Although this beachside kitchen has floor-to-ceiling sliding doors, the cantilevered upper level of the house stops it from feeling too exposed. Here, designer Nick Strachan of Athfield Architects explains how they unified the kitchen space and what motivated the decision to use rubber flooring.
HOME How did you choose the location for the kitchen in this beachside home?
Nick Strachan, Athfield Architects The client was always interested in having the kitchen near the beach and an east-facing deck. The upper level cantilevers over the kitchen, so even with floor-to-ceiling glazed sliding doors, you don’t feel exposed.
It isn’t a large space, but it feels like it is an efficient one. The layout wasn’t typical, with the kitchen/dining/lounge all in close proximity to one another. The fireplace forms a zone to the edge of the dining room, so we were fortunate to be able to utilise space behind it as a pantry.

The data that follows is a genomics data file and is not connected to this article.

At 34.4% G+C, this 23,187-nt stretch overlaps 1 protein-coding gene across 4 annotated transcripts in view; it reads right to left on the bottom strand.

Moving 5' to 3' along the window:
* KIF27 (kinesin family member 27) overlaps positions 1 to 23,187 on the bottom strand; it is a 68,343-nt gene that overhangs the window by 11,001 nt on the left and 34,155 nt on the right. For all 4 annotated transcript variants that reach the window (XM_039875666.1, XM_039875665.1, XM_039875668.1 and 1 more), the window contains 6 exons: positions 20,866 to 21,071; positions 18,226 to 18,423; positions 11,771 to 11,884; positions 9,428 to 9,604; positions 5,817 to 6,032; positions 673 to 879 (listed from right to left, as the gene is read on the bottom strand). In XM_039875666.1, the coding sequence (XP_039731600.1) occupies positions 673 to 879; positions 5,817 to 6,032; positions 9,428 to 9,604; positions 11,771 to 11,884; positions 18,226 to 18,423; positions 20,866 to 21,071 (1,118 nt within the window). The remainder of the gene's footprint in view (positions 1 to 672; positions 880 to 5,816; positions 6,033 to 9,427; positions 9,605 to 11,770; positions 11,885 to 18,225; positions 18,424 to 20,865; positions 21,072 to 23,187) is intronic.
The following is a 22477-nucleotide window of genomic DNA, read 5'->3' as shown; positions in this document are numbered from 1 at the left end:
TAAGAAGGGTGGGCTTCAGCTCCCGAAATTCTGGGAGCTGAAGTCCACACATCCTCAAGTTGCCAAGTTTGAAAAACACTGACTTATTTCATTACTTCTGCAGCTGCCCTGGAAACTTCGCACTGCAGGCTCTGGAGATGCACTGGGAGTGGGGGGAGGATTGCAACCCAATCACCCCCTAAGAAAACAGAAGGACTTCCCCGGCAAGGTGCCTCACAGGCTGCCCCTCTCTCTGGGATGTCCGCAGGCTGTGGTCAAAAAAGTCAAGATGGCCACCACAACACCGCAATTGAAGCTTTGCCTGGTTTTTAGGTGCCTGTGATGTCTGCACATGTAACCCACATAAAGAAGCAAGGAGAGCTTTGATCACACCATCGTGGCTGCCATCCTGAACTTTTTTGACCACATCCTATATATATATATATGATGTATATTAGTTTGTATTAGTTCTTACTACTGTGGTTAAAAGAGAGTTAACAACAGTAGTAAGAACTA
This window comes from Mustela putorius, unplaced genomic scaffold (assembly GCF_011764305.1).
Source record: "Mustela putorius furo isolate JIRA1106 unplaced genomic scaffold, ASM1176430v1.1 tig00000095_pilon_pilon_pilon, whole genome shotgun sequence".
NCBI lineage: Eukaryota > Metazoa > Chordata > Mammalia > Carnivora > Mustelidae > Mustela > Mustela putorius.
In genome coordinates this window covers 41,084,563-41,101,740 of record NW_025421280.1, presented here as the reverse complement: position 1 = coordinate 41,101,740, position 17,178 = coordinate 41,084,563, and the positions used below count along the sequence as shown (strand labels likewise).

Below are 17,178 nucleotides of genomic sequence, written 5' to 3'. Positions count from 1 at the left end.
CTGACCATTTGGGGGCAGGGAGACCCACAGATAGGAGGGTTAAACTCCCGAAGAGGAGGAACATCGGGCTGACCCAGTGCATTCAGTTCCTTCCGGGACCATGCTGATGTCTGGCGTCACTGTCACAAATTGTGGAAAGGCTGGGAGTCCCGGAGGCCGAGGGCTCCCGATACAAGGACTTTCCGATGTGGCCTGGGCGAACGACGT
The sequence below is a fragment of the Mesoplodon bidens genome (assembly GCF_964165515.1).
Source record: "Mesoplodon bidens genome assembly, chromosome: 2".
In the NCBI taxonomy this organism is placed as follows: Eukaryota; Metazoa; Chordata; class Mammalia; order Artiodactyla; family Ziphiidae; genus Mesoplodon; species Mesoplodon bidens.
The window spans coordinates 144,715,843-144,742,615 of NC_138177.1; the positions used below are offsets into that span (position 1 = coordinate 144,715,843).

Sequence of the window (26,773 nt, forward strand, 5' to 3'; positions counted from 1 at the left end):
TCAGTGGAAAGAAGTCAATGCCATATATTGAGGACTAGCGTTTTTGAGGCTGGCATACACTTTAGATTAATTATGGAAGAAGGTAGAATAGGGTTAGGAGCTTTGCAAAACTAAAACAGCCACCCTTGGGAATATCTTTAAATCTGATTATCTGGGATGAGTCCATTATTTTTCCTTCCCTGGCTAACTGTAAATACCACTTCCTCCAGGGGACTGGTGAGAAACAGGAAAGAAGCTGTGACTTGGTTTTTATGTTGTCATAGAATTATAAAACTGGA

HOME You’ve used rubber on the floor – what benefits does it bring?
Nick Strachan The rubber, made from recycled car tyres, gives a softer feeling underfoot and is easy to clean and mop. It has a tactile quality compared to the rest of the concrete ground floor.
HOME Did you create the stainless steel element above the oven and fridge to unify that area?
Nick Strachan When we were designing the kitchen we always knew there would be a large volume of stainless steel appliances between the island and the wall bench, so we worked with De Bruin-Judge Furniture to wrap stainless steel faces around these drawers and cupboards.
Appliances Asko rangehood and dishwasher; Bosch induction cooktop and double oven; Smeg gas hob; Mitsubishi fridge/freezer; InSinkErator waste disposal unit.
Flooring Regupol Everroll Classic rubber flooring in ‘Mons’.
Lighting ‘System 71’ extruded aluminium fluorescent system from Concept Lighting Architecture.
Cabinetry Designed by Athfield Architects, crafted by De Bruin-Judge.
Benchtops Stainless steel and laminated European ash.